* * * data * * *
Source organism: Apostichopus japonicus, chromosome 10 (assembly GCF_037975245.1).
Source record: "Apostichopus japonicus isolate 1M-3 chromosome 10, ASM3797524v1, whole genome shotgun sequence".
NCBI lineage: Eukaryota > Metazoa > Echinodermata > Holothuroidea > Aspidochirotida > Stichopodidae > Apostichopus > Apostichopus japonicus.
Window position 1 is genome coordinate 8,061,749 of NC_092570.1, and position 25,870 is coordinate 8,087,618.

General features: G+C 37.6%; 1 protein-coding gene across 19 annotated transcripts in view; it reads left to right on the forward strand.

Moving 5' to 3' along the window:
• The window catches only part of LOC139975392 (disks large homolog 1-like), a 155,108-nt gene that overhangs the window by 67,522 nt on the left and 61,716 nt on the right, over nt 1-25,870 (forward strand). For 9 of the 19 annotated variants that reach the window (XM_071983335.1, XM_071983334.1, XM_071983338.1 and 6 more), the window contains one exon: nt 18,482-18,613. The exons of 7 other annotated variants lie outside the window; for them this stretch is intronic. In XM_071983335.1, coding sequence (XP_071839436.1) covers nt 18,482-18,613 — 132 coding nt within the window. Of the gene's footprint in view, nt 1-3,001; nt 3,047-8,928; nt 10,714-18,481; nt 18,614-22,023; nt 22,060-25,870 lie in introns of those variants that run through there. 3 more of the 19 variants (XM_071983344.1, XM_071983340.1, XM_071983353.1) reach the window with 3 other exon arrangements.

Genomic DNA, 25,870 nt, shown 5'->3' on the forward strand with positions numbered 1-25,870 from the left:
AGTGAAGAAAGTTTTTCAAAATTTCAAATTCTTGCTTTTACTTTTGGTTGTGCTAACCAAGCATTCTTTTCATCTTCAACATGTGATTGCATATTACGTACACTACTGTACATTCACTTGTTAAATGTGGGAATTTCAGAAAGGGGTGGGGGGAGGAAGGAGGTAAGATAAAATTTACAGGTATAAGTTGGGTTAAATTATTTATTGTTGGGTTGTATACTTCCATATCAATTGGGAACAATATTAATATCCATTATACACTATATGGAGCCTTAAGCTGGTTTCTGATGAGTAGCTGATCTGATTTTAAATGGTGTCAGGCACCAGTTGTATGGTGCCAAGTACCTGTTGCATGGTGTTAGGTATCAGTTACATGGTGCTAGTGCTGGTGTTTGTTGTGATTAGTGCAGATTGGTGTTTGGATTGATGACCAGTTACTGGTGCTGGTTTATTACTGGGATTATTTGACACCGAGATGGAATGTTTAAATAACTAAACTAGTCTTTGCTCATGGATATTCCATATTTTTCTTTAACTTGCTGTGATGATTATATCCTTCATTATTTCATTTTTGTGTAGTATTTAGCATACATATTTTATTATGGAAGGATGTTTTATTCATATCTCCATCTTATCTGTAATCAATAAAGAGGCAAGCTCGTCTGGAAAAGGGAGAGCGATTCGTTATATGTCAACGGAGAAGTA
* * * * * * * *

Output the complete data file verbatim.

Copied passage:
Source organism: Apostichopus japonicus, chromosome 10 (assembly GCF_037975245.1).
Source record: "Apostichopus japonicus isolate 1M-3 chromosome 10, ASM3797524v1, whole genome shotgun sequence".
NCBI lineage: Eukaryota > Metazoa > Echinodermata > Holothuroidea > Aspidochirotida > Stichopodidae > Apostichopus > Apostichopus japonicus.
Window position 1 is genome coordinate 8,061,749 of NC_092570.1, and position 25,870 is coordinate 8,087,618.

General features: G+C 37.6%; 1 protein-coding gene across 19 annotated transcripts in view; it reads left to right on the forward strand.

Moving 5' to 3' along the window:
• The window catches only part of LOC139975392 (disks large homolog 1-like), a 155,108-nt gene that overhangs the window by 67,522 nt on the left and 61,716 nt on the right, over nt 1-25,870 (forward strand). For 9 of the 19 annotated variants that reach the window (XM_071983335.1, XM_071983334.1, XM_071983338.1 and 6 more), the window contains one exon: nt 18,482-18,613. The exons of 7 other annotated variants lie outside the window; for them this stretch is intronic. In XM_071983335.1, coding sequence (XP_071839436.1) covers nt 18,482-18,613 — 132 coding nt within the window. Of the gene's footprint in view, nt 1-3,001; nt 3,047-8,928; nt 10,714-18,481; nt 18,614-22,023; nt 22,060-25,870 lie in introns of those variants that run through there. 3 more of the 19 variants (XM_071983344.1, XM_071983340.1, XM_071983353.1) reach the window with 3 other exon arrangements.

Genomic DNA, 25,870 nt, shown 5'->3' on the forward strand with positions numbered 1-25,870 from the left:
AGTGAAGAAAGTTTTTCAAAATTTCAAATTCTTGCTTTTACTTTTGGTTGTGCTAACCAAGCATTCTTTTCATCTTCAACATGTGATTGCATATTACGTACACTACTGTACATTCACTTGTTAAATGTGGGAATTTCAGAAAGGGGTGGGGGGAGGAAGGAGGTAAGATAAAATTTACAGGTATAAGTTGGGTTAAATTATTTATTGTTGGGTTGTATACTTCCATATCAATTGGGAACAATATTAATATCCATTATACACTATATGGAGCCTTAAGCTGGTTTCTGATGAGTAGCTGATCTGATTTTAAATGGTGTCAGGCACCAGTTGTATGGTGCCAAGTACCTGTTGCATGGTGTTAGGTATCAGTTACATGGTGCTAGTGCTGGTGTTTGTTGTGATTAGTGCAGATTGGTGTTTGGATTGATGACCAGTTACTGGTGCTGGTTTATTACTGGGATTATTTGACACCGAGATGGAATGTTTAAATAACTAAACTAGTCTTTGCTCATGGATATTCCATATTTTTCTTTAACTTGCTGTGATGATTATATCCTTCATTATTTCATTTTTGTGTAGTATTTAGCATACATATTTTATTATGGAAGGATGTTTTATTCATATCTCCATCTTATCTGTAATCAATAAAGAGGCAAGCTCGTCTGGAAAAGGGAGAGCGATTCGTTATATGTCAACGGAGAAGTA